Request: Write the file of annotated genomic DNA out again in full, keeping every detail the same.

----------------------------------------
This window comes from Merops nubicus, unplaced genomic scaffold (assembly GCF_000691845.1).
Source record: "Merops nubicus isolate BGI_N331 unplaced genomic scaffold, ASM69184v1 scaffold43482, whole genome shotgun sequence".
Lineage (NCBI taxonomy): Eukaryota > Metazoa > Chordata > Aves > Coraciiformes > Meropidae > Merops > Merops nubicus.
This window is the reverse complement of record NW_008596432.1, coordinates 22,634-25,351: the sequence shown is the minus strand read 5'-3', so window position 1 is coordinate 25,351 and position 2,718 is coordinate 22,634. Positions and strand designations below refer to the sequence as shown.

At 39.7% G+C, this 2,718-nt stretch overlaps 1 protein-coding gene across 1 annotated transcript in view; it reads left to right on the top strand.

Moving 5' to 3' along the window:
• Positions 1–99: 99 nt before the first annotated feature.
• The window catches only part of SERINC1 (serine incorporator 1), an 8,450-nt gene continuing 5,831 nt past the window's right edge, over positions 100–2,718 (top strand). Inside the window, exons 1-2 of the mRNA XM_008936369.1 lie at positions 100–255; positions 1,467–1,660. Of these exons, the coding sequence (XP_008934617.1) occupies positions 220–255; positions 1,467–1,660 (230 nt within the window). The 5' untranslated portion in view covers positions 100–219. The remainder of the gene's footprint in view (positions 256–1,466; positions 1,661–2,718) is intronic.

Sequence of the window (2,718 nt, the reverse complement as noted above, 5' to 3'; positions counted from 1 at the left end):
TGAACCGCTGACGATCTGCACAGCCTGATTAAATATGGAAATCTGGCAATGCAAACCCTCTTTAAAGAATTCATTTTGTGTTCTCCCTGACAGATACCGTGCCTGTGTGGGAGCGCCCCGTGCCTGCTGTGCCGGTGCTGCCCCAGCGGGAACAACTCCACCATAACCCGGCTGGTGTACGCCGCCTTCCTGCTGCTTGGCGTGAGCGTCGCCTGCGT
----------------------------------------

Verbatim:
This window comes from Merops nubicus, unplaced genomic scaffold (assembly GCF_000691845.1).
Source record: "Merops nubicus isolate BGI_N331 unplaced genomic scaffold, ASM69184v1 scaffold43482, whole genome shotgun sequence".
Lineage (NCBI taxonomy): Eukaryota > Metazoa > Chordata > Aves > Coraciiformes > Meropidae > Merops > Merops nubicus.
This window is the reverse complement of record NW_008596432.1, coordinates 22,634-25,351: the sequence shown is the minus strand read 5'-3', so window position 1 is coordinate 25,351 and position 2,718 is coordinate 22,634. Positions and strand designations below refer to the sequence as shown.

At 39.7% G+C, this 2,718-nt stretch overlaps 1 protein-coding gene across 1 annotated transcript in view; it reads left to right on the top strand.

Moving 5' to 3' along the window:
• Positions 1–99: 99 nt before the first annotated feature.
• The window catches only part of SERINC1 (serine incorporator 1), an 8,450-nt gene continuing 5,831 nt past the window's right edge, over positions 100–2,718 (top strand). Inside the window, exons 1-2 of the mRNA XM_008936369.1 lie at positions 100–255; positions 1,467–1,660. Of these exons, the coding sequence (XP_008934617.1) occupies positions 220–255; positions 1,467–1,660 (230 nt within the window). The 5' untranslated portion in view covers positions 100–219. The remainder of the gene's footprint in view (positions 256–1,466; positions 1,661–2,718) is intronic.

Sequence of the window (2,718 nt, the reverse complement as noted above, 5' to 3'; positions counted from 1 at the left end):
TGAACCGCTGACGATCTGCACAGCCTGATTAAATATGGAAATCTGGCAATGCAAACCCTCTTTAAAGAATTCATTTTGTGTTCTCCCTGACAGATACCGTGCCTGTGTGGGAGCGCCCCGTGCCTGCTGTGCCGGTGCTGCCCCAGCGGGAACAACTCCACCATAACCCGGCTGGTGTACGCCGCCTTCCTGCTGCTTGGCGTGAGCGTCGCCTGCGT